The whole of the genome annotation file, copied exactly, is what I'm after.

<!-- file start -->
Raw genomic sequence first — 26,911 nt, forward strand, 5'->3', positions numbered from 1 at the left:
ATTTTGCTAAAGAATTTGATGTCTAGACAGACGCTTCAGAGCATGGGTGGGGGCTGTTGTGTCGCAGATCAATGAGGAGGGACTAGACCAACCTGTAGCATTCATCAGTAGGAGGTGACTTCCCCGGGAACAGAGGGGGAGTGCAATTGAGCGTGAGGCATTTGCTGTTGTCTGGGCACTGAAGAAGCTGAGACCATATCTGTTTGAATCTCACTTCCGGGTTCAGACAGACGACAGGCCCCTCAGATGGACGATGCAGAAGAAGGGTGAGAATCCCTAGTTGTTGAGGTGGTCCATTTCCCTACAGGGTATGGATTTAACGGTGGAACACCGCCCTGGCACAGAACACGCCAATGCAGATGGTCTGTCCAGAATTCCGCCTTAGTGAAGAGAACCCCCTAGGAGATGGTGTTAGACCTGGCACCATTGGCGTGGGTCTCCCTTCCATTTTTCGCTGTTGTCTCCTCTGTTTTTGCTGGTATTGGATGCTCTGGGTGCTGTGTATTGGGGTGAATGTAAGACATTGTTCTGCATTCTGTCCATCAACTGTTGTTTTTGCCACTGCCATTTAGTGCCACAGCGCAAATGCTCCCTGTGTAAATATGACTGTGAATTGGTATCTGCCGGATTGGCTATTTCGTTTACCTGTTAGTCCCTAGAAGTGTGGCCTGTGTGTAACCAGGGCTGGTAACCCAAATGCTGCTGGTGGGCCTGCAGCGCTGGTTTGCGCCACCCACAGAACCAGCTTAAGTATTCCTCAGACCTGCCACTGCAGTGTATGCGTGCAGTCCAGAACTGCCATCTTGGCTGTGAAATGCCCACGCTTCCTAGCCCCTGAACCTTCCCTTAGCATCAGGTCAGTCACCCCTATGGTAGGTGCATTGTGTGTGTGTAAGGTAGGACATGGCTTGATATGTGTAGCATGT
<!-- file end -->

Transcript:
Raw genomic sequence first — 26,911 nt, forward strand, 5'->3', positions numbered from 1 at the left:
ATTTTGCTAAAGAATTTGATGTCTAGACAGACGCTTCAGAGCATGGGTGGGGGCTGTTGTGTCGCAGATCAATGAGGAGGGACTAGACCAACCTGTAGCATTCATCAGTAGGAGGTGACTTCCCCGGGAACAGAGGGGGAGTGCAATTGAGCGTGAGGCATTTGCTGTTGTCTGGGCACTGAAGAAGCTGAGACCATATCTGTTTGAATCTCACTTCCGGGTTCAGACAGACGACAGGCCCCTCAGATGGACGATGCAGAAGAAGGGTGAGAATCCCTAGTTGTTGAGGTGGTCCATTTCCCTACAGGGTATGGATTTAACGGTGGAACACCGCCCTGGCACAGAACACGCCAATGCAGATGGTCTGTCCAGAATTCCGCCTTAGTGAAGAGAACCCCCTAGGAGATGGTGTTAGACCTGGCACCATTGGCGTGGGTCTCCCTTCCATTTTTCGCTGTTGTCTCCTCTGTTTTTGCTGGTATTGGATGCTCTGGGTGCTGTGTATTGGGGTGAATGTAAGACATTGTTCTGCATTCTGTCCATCAACTGTTGTTTTTGCCACTGCCATTTAGTGCCACAGCGCAAATGCTCCCTGTGTAAATATGACTGTGAATTGGTATCTGCCGGATTGGCTATTTCGTTTACCTGTTAGTCCCTAGAAGTGTGGCCTGTGTGTAACCAGGGCTGGTAACCCAAATGCTGCTGGTGGGCCTGCAGCGCTGGTTTGCGCCACCCACAGAACCAGCTTAAGTATTCCTCAGACCTGCCACTGCAGTGTATGCGTGCAGTCCAGAACTGCCATCTTGGCTGTGAAATGCCCACGCTTCCTAGCCCCTGAACCTTCCCTTAGCATCAGGTCAGTCACCCCTATGGTAGGTGCATTGTGTGTGTGTAAGGTAGGACATGGCTTGATATGTGTAGCATGT